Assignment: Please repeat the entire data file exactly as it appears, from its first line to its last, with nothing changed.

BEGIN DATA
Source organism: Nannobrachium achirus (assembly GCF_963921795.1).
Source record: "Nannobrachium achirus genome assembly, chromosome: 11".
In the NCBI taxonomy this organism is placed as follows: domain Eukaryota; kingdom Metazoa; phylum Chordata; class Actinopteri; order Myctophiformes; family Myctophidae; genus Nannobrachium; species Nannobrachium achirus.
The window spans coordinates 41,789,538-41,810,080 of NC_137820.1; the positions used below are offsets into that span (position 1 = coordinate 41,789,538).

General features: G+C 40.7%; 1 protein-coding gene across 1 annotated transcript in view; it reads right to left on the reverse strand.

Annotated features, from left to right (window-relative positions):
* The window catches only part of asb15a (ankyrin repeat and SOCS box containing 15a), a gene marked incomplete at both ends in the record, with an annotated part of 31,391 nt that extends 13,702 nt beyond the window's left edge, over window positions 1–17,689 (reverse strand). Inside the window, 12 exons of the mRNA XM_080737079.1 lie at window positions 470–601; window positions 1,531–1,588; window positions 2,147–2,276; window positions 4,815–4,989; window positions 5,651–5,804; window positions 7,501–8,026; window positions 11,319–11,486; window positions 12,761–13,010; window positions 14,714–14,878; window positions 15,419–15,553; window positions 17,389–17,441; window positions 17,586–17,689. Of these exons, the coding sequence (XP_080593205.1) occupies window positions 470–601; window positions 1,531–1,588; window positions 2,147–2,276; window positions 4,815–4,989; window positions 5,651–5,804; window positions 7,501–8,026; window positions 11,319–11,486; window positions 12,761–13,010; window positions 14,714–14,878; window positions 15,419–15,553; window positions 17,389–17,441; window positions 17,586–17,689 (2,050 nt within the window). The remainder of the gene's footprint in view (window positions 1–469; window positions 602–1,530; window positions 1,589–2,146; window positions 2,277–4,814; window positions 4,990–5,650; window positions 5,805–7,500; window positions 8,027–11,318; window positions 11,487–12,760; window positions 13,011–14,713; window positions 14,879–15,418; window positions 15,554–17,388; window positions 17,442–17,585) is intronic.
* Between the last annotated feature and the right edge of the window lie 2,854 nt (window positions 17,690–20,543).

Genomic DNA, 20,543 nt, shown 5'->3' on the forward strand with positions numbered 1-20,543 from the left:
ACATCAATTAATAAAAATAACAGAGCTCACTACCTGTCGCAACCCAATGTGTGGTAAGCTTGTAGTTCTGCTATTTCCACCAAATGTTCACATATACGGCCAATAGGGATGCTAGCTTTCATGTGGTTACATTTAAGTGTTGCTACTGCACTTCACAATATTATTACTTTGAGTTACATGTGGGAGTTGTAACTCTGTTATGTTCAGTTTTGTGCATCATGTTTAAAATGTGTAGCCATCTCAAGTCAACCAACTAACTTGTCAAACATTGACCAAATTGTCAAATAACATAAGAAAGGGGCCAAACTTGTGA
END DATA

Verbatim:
Source organism: Nannobrachium achirus (assembly GCF_963921795.1).
Source record: "Nannobrachium achirus genome assembly, chromosome: 11".
In the NCBI taxonomy this organism is placed as follows: domain Eukaryota; kingdom Metazoa; phylum Chordata; class Actinopteri; order Myctophiformes; family Myctophidae; genus Nannobrachium; species Nannobrachium achirus.
The window spans coordinates 41,789,538-41,810,080 of NC_137820.1; the positions used below are offsets into that span (position 1 = coordinate 41,789,538).

General features: G+C 40.7%; 1 protein-coding gene across 1 annotated transcript in view; it reads right to left on the reverse strand.

Annotated features, from left to right (window-relative positions):
* The window catches only part of asb15a (ankyrin repeat and SOCS box containing 15a), a gene marked incomplete at both ends in the record, with an annotated part of 31,391 nt that extends 13,702 nt beyond the window's left edge, over window positions 1–17,689 (reverse strand). Inside the window, 12 exons of the mRNA XM_080737079.1 lie at window positions 470–601; window positions 1,531–1,588; window positions 2,147–2,276; window positions 4,815–4,989; window positions 5,651–5,804; window positions 7,501–8,026; window positions 11,319–11,486; window positions 12,761–13,010; window positions 14,714–14,878; window positions 15,419–15,553; window positions 17,389–17,441; window positions 17,586–17,689. Of these exons, the coding sequence (XP_080593205.1) occupies window positions 470–601; window positions 1,531–1,588; window positions 2,147–2,276; window positions 4,815–4,989; window positions 5,651–5,804; window positions 7,501–8,026; window positions 11,319–11,486; window positions 12,761–13,010; window positions 14,714–14,878; window positions 15,419–15,553; window positions 17,389–17,441; window positions 17,586–17,689 (2,050 nt within the window). The remainder of the gene's footprint in view (window positions 1–469; window positions 602–1,530; window positions 1,589–2,146; window positions 2,277–4,814; window positions 4,990–5,650; window positions 5,805–7,500; window positions 8,027–11,318; window positions 11,487–12,760; window positions 13,011–14,713; window positions 14,879–15,418; window positions 15,554–17,388; window positions 17,442–17,585) is intronic.
* Between the last annotated feature and the right edge of the window lie 2,854 nt (window positions 17,690–20,543).

Genomic DNA, 20,543 nt, shown 5'->3' on the forward strand with positions numbered 1-20,543 from the left:
ACATCAATTAATAAAAATAACAGAGCTCACTACCTGTCGCAACCCAATGTGTGGTAAGCTTGTAGTTCTGCTATTTCCACCAAATGTTCACATATACGGCCAATAGGGATGCTAGCTTTCATGTGGTTACATTTAAGTGTTGCTACTGCACTTCACAATATTATTACTTTGAGTTACATGTGGGAGTTGTAACTCTGTTATGTTCAGTTTTGTGCATCATGTTTAAAATGTGTAGCCATCTCAAGTCAACCAACTAACTTGTCAAACATTGACCAAATTGTCAAATAACATAAGAAAGGGGCCAAACTTGTGA